Josh Thole has been a disappointment behind the plate. The thinking was that he was the catcher of the future. Instead, he had a terrible time adjusting to the majors. His offense was certainly better in the second half and he does display some decent plate discipline. He might just hit after all, but his defense left a lot to be desired and new research showed that he wasn't great at blocking balls in the dirt or framing pitches to the benefit of his pitchers. The Mets have to hope that Thole makes major strides in 2012 to become the catcher they thought they had for the future. He is backed up by Mike Nikeas, who gets a chance after a long minor league career. He's a decent receiver who has yet to show an ability to hit major league pitching.
The Mets outfield is a mixed bag with Bay still anchored in left. Bay is not as bad a defender as he is made out to be, but he's not great by any means. The disappointment for the Mets with his big contract has been his offense. After big numbers in Pittsburgh and in Boston, Bay has done little damage as a member of the Mets. Perhaps no one will benefit more from the new dimensions of his home park where so many of his fly balls went to die. The Rubin article linked earlier in this post indicates that Bay could double his home run output with the new dimensions. If he can do that and become some of the force he was in the past, Mets fans should feel better about his place on the team. His offensive performance will be quite interesting to watch in 2012.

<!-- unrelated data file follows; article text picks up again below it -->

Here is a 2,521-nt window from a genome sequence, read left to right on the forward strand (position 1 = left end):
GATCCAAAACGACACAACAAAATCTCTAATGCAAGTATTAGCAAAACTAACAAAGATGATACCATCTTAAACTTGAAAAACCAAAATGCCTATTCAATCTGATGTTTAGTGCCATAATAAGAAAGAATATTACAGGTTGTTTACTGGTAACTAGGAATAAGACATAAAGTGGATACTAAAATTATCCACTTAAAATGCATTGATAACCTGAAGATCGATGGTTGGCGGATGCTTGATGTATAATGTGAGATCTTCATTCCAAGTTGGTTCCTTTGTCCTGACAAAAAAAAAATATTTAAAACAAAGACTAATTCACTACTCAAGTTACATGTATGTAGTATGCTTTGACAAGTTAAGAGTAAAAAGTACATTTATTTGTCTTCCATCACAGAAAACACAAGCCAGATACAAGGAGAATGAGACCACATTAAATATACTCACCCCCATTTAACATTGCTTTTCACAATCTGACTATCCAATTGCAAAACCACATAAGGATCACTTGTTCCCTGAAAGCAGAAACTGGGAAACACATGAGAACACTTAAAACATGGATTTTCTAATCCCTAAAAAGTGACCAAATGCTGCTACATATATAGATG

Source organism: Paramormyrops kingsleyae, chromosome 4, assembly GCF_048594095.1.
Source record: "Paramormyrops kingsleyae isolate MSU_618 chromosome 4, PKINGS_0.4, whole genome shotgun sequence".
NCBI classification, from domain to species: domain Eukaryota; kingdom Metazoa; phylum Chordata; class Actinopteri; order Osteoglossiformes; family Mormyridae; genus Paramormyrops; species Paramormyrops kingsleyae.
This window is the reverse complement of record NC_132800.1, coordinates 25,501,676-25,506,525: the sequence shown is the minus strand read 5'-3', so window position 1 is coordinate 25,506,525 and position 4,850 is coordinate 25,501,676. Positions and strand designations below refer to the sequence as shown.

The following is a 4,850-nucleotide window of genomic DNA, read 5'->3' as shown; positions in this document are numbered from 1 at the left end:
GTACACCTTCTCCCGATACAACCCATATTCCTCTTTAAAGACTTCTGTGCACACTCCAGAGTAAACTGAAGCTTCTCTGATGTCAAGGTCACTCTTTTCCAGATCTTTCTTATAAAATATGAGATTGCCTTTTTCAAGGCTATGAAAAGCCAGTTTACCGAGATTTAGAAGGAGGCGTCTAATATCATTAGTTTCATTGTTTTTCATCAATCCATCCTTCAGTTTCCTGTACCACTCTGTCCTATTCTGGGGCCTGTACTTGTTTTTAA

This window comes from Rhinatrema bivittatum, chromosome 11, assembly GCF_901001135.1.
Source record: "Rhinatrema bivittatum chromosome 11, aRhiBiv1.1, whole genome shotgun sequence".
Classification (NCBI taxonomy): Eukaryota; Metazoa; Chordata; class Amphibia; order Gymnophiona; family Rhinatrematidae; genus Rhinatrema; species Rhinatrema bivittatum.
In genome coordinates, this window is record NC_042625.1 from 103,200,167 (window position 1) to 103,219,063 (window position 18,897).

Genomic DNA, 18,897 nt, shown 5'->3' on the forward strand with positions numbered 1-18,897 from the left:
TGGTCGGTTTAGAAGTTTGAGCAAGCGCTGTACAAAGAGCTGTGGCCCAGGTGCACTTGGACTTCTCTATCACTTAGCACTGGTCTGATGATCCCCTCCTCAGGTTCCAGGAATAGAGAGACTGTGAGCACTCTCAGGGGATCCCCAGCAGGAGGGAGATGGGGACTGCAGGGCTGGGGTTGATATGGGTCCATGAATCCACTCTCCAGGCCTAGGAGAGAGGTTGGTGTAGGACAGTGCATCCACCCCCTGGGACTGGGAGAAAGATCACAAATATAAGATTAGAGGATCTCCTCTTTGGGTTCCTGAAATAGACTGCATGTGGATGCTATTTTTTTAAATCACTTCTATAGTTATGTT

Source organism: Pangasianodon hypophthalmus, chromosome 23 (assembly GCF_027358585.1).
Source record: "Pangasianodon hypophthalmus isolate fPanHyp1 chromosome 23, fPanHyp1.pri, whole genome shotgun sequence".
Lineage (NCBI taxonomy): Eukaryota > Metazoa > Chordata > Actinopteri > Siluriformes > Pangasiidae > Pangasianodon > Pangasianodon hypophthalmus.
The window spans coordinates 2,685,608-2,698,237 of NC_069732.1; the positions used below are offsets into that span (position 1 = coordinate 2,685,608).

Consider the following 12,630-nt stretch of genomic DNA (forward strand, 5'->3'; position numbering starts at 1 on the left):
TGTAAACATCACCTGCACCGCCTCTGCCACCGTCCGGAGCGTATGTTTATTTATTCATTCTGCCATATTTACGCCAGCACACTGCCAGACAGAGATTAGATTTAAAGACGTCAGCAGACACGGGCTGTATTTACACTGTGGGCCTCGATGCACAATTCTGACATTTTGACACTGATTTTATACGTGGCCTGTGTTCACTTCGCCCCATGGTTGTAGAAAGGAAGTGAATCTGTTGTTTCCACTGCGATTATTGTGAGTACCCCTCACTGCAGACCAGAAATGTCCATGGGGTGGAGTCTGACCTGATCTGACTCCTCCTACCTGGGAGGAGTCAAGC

Lucas Duda is a first baseman now playing right field. He can mash major league pitching, but he was brutal in the field. If he can improve his offense further (likely) and improve defensively (not as likely), he can be a nice player for the Mets. Still, it seems that either Duda or Ike Davis will be traded eventually.
The new center fielder is Andres Torres. He's a terrific fielder who fell down for the Giants offensively last season. He'll have to cover a lot of ground for the Mets with Duda in right and Bay in left, but he's certainly capable of doing that. The key is if he is the kind of offensive player he was in 2010 or the one he was in 2011. Bill James predicts something somewhere in the middle, which makes sense. If that comes close to being true, the Mets have a fine center fielder.
The Mets bullpen has been totally revamped for 2012 (on the cheap of course). The closer will be Frank Francisco. An earlier post at this site indicated that "Fat Frankie" as he had been dubbed by Toronto bloggers, has pitched his entire career in terrible pitcher ballparks (Texas and Toronto). He could really benefit from pitching at Citi Field as he's been a great reliever on the road and terrible at home for most of his career. Look for him to have a surprisingly good season.
That same feeling isn't shared by the addition of Jon Rauch. This really tall pitcher gave up a ton of homers last year for a relief pitcher. He is a fly ball pitcher and perhaps his new home ballpark will aid him as well. There have been whispers that he's got a bit of a messed up makeup. But we have to give him the benefit of the doubt.
The Mets also obtained Ramon Ramirez from the Giants and he was very solid for them last year. He along with returnees, Bobby Parnell, Manny Acosta and D.J. Carrasco should provide the Mets will a solid bullpen.
The conclusion and bottom line for the 2012 New York Mets is that there are worse teams in the majors. The Astros and Orioles are certainly worse. If all goes really well for the Mets, they could win 80 games. But the competition in the NL East has blown by them and will be really stiff. And until the Mets financial mess can be straightened out, it will be like this for a while. They have a general manager who has dealt with building teams with a limited budget, so the news could be a lot worse. But it could be a heck of a lot better.